Middle school students explore state Constitution and visit Oregon State Capitol

by: PHOTO COURTESY OF BETH COOK - Beth Cook (seated) and her participating eighth-grade students from left to right: Erin Baker, Hannah Bowen, Kortney Smith, Graysin Davee, Kayla Derrickson, Gabrielle Krueger, and Benjamin Warren.Students from Scappoose Middle School travelled to Salem this week to present their work on civic issues to lawyers, judges and state legislators at the Oregon State Capitol.

On Wednesday, May 21, eighth-graders from Beth Cook’s class sat before a panel of what she called “civic leaders,” including Oregon Supreme Court Justice Jack Landau, to conduct simulated constitutional hearings.

Cook’s students took part in similar hearings at Scappoose Middle earlier in the year, but this week marked their first time addressing officials in Salem.

“The hearings went extremely well,” Cook wrote in an email to the Spotlight Thursday. “Both groups scored in the 90s (out of 100). The judges were especially impressed with the students’ ability to answer their questions with examples from current events and court cases. All those early morning hours of work paid off!”

Students participated through the Classroom Law Project, which has brought civics- and law-related educational programs into the classroom since 1983. Classroom Law Project’s We the People program provided Scappoose Middle students the opportunity to visit the state capital.

Cook said her students, which were split into two small groups, each focused on one question they presented to a government panel on Wednesday. Students researched the Oregon Constitution as well as Oregon Supreme Court decisions and current events to support the positions they took on specific issues.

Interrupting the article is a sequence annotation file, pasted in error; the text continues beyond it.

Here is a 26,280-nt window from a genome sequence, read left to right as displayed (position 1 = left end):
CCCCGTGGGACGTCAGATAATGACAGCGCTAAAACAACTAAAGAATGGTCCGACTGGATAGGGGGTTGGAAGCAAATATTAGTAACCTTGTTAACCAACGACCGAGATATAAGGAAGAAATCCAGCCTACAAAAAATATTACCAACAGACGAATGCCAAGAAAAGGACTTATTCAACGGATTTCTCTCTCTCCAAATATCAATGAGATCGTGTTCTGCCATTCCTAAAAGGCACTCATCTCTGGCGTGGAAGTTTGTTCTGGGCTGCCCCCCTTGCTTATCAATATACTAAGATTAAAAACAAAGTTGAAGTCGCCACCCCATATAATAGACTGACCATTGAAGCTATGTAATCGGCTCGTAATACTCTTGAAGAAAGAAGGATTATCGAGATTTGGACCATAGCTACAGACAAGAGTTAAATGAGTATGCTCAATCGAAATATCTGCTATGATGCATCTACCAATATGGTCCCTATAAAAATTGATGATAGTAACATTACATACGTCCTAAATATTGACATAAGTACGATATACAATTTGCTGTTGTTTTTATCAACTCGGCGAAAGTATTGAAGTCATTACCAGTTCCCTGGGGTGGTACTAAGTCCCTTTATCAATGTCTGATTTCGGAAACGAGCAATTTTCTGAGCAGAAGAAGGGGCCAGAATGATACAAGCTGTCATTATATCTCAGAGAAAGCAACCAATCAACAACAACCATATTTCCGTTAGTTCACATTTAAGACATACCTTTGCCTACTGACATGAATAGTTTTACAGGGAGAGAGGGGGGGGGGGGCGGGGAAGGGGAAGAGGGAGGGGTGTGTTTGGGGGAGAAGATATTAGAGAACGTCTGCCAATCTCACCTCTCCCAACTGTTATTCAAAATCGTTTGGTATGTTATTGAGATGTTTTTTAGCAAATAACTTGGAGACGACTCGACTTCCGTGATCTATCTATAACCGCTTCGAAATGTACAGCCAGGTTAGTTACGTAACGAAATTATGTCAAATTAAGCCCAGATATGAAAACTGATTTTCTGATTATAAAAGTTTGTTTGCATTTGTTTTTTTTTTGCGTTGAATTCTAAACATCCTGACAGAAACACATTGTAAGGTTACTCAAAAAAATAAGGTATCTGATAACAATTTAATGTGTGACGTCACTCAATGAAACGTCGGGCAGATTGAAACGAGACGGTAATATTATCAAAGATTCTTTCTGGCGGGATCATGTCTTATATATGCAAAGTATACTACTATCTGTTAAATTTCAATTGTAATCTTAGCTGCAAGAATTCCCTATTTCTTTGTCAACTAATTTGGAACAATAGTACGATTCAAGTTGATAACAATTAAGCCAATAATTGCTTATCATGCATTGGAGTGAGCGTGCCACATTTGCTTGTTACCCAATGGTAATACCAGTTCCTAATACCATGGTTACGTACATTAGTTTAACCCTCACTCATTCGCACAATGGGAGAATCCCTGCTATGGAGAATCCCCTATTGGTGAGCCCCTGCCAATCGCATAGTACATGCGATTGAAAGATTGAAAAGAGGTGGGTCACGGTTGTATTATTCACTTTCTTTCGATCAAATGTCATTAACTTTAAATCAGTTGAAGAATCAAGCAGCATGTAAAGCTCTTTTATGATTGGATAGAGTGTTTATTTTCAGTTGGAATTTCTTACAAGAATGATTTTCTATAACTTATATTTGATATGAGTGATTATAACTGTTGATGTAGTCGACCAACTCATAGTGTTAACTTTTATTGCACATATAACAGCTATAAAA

“This is an opportunity that my students have been waiting for,” Cook said. “They have taken it and run with it. We are ready for our hearing at the State Capitol ...”

The questions, according to a press release from Scappoose Middle, are, “Is compromise as important today as it was at the Philadelphia Convention?” and, “Where do you think the dividing line between church and state should be?”

“They have written four-minute-long speeches to answer their questions, then the panel has six minutes to ask them questions about what they answered,” Cook said. “The panel can ask them any question related to the student’s response. That’s where it gets a little nerve-wracking for students, but I think they’re prepared.”

Cook’s students, in a practice hearing at Scappoose Middle, presented arguments to their questions to state Sen. Betsy Johnson, D-Scappoose, on May 15.

“That was amazing,” Cook said. “She was a surprise guest. She heard their speeches and provided feedback. She’s easily approached.”

Johnson was impressed with how well-prepared students were to discuss their particular subjects.

“Beth Cook’s eighth-graders were engaged, articulate and informed,” Johnson said. “The We the People program is very effective at developing critical thinking and intellectual curiosity in young people.”

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